Kung Pao Chicken

 

kung pao chicken

Stir fry is tough to do in a home kitchen.  My culinary dream is to have a commercial-grade gas range in my kitchen with big-ass BTUs to heat up the wok to restaurant levels.  I don’t cook much Chinese food because I can get it better and cheaply at local restaurants.  Alas, when I was exiled to the desert in Arizona, I did cook it more often because authentic Chinese food was hard to come by (why was every Chinese restaurant in Scottsdale referred to as an “Asian Bistro?”).  The other two secrets to good stir fry are (1) cut meat and vegetables in uniform sizes, and (2) have everything cut up and mixed before you start stir frying.

Contrary to popular belief, Kung Pao Chicken is not Sichuan in origin.  It came from Guizhou, my father’s mountainous province in southwestern China, which is renowned for hot and spicy foods, like its more famous neighboring province.  Guizhou has another great contribution to the culinary world- mao tai liquor.  My father was not Han Chinese, who make up the vast majority of the Chinese population, but a member of the Miao people, one of the many ethnic minorities in China.  See photo of traditional Miao dress.

miaoThe original Kung Pao Chicken has whole dried chiles but I tire of picking them out, missing a couple, biting into one and scorching my mouth, so I substitute Asian chile sauce.  The result is slightly different but I don’t have the guilt of throwing part of the meal out at the end of dinner:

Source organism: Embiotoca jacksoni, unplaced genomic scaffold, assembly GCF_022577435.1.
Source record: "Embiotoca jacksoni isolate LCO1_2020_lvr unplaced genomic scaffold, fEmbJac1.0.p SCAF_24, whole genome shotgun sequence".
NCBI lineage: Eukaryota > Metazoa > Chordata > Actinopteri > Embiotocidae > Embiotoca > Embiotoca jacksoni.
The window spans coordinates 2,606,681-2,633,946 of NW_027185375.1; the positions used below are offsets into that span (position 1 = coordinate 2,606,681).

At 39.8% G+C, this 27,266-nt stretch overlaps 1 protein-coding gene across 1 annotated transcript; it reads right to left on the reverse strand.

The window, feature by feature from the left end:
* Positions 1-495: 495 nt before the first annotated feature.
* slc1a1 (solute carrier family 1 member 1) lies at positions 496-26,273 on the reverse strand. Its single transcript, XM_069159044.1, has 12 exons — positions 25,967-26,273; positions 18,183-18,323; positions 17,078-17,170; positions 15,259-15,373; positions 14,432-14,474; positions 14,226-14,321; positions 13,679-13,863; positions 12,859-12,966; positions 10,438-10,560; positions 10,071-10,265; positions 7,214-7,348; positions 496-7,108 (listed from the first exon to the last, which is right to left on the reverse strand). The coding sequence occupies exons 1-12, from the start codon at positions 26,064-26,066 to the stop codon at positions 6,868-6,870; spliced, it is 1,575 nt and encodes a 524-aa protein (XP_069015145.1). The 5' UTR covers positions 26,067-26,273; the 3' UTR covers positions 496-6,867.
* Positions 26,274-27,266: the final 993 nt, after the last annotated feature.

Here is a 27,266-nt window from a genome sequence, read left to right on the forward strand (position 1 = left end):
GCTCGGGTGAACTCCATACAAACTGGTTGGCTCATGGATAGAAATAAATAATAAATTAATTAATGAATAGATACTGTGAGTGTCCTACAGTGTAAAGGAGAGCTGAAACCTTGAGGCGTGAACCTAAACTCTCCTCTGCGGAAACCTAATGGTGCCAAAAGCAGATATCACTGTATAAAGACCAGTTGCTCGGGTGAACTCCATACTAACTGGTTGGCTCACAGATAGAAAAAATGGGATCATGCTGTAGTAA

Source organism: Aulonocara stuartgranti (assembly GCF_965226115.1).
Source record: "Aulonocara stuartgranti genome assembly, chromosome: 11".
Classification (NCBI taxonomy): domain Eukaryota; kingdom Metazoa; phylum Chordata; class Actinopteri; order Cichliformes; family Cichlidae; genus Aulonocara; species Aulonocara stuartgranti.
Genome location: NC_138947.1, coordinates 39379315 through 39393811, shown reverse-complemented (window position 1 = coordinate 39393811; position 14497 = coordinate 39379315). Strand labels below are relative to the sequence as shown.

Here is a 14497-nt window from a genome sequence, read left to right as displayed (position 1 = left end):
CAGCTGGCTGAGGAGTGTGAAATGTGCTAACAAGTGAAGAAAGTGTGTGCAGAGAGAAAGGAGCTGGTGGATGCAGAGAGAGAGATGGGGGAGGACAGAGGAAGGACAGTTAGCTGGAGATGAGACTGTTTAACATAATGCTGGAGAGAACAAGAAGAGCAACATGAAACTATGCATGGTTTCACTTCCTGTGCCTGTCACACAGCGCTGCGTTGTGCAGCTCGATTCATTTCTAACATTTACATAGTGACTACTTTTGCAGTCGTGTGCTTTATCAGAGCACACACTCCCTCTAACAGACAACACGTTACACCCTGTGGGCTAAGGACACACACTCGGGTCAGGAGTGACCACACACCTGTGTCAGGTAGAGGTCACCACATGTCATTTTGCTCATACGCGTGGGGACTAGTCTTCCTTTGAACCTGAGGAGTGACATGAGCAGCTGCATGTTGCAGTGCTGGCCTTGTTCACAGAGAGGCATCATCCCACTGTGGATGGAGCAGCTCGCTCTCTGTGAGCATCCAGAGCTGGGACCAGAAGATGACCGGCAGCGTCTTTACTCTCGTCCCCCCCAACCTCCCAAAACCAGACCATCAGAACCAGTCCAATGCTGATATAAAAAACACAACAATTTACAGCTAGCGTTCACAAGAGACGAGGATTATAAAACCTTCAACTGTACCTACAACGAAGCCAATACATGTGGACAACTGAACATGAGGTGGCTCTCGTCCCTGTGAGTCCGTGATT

1/2 each large green and red bell peppers, cut into 1″ squares

2 green onions chopped 

1 clove garlic, minced

4 tsp peanut or canola oil

1 pound boneless chicken breast cut into 1″ cubes

1 tsp minced fresh ginger

1/tsp salt

1 egg white

1 1/2 tsp cornstarch

2 tbsp Asian chile sauce or to taste

1 tbsp soy sauce (optional)

squirt of sesame oil

1/2 cup roasted shelled peanuts

Cut up all vegetables.  Dice chicken and mix with ginger, salt, egg white and cornstarch in that order.  Heat up 2 tsp of the peanut or canola oil in a wok or large saute pan till smoking hot.  Add the peppers and green onion and stir fry for about one minute.  Add garlic and stir fry another minute, constantly moving the contents of the pan or the garlic will burn.  Turn vegetables into a serving bowl.  Add 2 more tsp peanut or canola oil and when smoking hot again, add the chicken. Stir fry about 2 minutes or until it loses its pink color and is just barely firm.  Return vegetables to the pan.  Add chili sauce, soy sauce if you want it (I left it out because I’m watching my blood pressure), and sesame oil.  Stir fry just to mix.  Then add peanuts.  Serve over steamed rice.  Sweat.

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One Response to “Kung Pao Chicken”

  1. Andrew Says:

    Think you’ll look good in a Miao costume.

    In Malaysia (and other parts of Asia) we use cashew nuts. I think Pine nuts will be nice too.
    But Kung Pao is not Kung Pao without Dried Chillies, but restaurants cheat by cutting up the dried chillies..into half inch lengths… you end up using less, but much more potent AND harder to spot..and surpised!!!..

    Thanks for history lesson.. I always thought it was Sichuan!

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